Posts Tagged ‘Idyllwild Arts moving pictures dept.’

Zombie Teen Flick Shot in Idyllwild

Tuesday, April 10th, 2012

Idyllwild is the perfect locale for a zombie movie

By Marcia E. Gawecki

‘Bong of the Dead,’ ‘Chopper Chicks in Zombie Town,’ ‘Dead Men Don’t Die,’ ‘Flesh Eating Mothers,’ ”Oh, My Zombie Mermaid,’ and ‘Plan 9 from Outer Space’ are among the more curious titles of zombie movies listed on the internet.

You could say the world doesn’t need another zombie movie.

“But it’s not just a zombie movie,” insists Armani, a sophomore film student at Idyllwild Arts. “It’s got a decent storyline.”

Armani is talking about “Life After Death,” his short film that was “green lit” recently. (Green means ‘go’ in the film world). The high school students that make up his crew began shooting yesterday.

There’s no ‘zombie’ or zombie reference in the title of his film, which was intentional. In fact, Armani doesn’t even want to discuss zombies.

“I don’t want to speak of it,” he insisted. “Everyone has their own opinion of zombies.”

However, he will talk about is his storyline.

Recently, teen zombies were roaming on the Idyllwild Arts campus

“It’s about a guy who convinces a girl to leave her 5-year-old brother at home so that she can go out with him,” Armani explained.

Zombie drama ensues.

“‘It’s more about the story between the sister and brother,” Armani said. “I’m fighting hard to keep that part alive.”

“Life After Death” is not the first film at Idyllwild Arts that was written one way and turned into quite another.

Two years ago, “Prima Ballerina Assoluta,” Dhavit’s 18-minute short film about ballet dancers, started out as a Kung Fu ninja fighters movie, with lots of death and fight scenes. (See “Kung Fu Ballerina” blog post dated 4/20/10).

“But then Isaac (Webb) and I realized that the only ones on campus athletic enough to carry off a fight scene were the dancers, so we had to change it a bit,” Dhavit said.

Armani has plenty of students willing to turn into zombies for him, but he wants to make sure they don’t take over the movie. The familial relationship is key.

“No, it’s not a true story,” Armani laughs, when asked. “My sisters didn’t leave me home alone until I was 10.”

Kai, a former film student at Idyllwild Arts, said that horror films and night shooting takes a lot of work.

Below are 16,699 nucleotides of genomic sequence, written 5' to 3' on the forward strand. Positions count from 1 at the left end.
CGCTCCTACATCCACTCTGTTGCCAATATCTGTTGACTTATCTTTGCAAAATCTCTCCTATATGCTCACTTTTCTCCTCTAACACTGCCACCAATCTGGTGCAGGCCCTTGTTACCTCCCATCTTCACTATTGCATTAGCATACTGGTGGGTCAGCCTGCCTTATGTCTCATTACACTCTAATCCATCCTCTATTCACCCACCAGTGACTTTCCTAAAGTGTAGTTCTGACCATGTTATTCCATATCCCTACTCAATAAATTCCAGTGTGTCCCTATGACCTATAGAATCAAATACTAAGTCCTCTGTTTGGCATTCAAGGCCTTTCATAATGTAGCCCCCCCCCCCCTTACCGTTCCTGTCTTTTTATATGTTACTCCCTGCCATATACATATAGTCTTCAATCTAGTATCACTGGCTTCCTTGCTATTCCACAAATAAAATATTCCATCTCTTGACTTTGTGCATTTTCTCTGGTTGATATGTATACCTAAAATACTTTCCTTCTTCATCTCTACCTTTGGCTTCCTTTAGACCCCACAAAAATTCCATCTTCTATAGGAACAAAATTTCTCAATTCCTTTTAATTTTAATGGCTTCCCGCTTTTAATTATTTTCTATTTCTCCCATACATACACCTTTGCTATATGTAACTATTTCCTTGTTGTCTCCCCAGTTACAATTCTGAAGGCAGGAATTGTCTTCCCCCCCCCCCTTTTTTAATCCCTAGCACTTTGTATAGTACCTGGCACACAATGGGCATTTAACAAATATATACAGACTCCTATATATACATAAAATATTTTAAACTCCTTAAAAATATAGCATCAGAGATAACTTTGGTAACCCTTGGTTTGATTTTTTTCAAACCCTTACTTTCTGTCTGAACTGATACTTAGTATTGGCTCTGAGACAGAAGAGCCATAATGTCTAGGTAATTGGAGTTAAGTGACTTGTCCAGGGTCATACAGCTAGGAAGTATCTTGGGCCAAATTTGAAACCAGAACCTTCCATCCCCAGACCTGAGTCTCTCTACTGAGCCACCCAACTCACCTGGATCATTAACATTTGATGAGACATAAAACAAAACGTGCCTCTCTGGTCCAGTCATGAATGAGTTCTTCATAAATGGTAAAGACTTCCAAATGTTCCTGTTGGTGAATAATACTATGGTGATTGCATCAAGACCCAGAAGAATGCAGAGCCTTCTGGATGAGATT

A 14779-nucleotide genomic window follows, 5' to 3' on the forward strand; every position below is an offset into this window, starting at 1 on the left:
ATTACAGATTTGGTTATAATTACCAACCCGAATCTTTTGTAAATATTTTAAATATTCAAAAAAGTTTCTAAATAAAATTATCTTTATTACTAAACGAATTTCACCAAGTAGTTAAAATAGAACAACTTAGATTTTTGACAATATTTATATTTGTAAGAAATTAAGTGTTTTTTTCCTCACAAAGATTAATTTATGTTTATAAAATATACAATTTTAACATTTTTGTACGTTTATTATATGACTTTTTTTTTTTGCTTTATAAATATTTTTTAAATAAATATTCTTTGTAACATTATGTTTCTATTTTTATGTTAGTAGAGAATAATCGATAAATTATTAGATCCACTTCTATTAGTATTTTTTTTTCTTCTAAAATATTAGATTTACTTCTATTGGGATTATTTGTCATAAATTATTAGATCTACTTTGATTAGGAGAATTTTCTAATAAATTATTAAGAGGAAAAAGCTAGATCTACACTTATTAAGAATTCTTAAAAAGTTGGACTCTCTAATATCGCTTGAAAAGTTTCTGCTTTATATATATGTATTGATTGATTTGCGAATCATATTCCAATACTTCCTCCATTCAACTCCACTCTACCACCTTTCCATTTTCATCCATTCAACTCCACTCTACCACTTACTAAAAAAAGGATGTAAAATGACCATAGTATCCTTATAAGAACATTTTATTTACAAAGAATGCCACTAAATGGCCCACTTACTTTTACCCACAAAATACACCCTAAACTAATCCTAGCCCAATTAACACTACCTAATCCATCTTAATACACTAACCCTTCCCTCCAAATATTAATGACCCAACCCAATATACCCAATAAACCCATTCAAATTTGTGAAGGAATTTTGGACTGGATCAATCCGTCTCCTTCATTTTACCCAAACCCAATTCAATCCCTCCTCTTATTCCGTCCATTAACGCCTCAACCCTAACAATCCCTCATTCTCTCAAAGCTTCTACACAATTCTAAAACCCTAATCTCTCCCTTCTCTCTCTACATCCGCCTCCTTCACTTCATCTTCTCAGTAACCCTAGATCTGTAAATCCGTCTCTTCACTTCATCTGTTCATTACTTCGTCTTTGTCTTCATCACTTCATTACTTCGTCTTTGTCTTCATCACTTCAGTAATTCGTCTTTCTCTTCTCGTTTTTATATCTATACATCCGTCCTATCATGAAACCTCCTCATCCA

“You have to light every step,” Kai insisted. “Sometimes it’s better to rewrite a night scene.”

Armani said that most of “Life After Death” will be shot during the day or inside the house at night, so lighting isn’t going to be a problem.

“We’re shooting at Bruce Ryan’s son’s house in Idyllwild,” Armani said. “It’s practically across the street from us.”

Look for "Life After Death" to be shown at the IAF Theatre in the spring

Bruce Ryan donated the funds for the sound stage, and his son often lets film students use the house when they’re away. And it’s secluded enough that you wouldn’t see zombies roaming on Tollgate.

Not too long ago, zombies were roaming around on campus. They were not the undead, but students playing a Humans vs. Zombies tag game that lasted more than a week.

“You can stun a zombie by throwing a sock at him,” explained a faculty member at a recent All-School Meeting. “Inside is safe, but outside anywhere is fair game.”

Throwing socks seemed harmless enough until one dancer lost her balance in all the excitement and dislocated her shoulder.

“The sock didn’t hurt her, but her heavy shoulder bag pulled her down,” explained a student who witnessed the fall.

As a heavy fog rolls up the mountainside, Idyllwild appears to be the perfect setting for a zombie movie. Likely, the students have already wrapped up shooting. But in this small town, where many residents believe in fairies, ghosts, and Idyll-Beasts, it’s possible that zombies already roam Hwy. 243.

“Life After Death” and other student shorts will be screened at the end of the school year. The film screening is free and open to the public. For more information about the film department at Idyllwild Arts,  visit www.idyllwildarts.org.

Copyright 2012 Idyllwild Me. All rights reserved.

 

Two Screenings for Five Student Films

Thursday, May 27th, 2010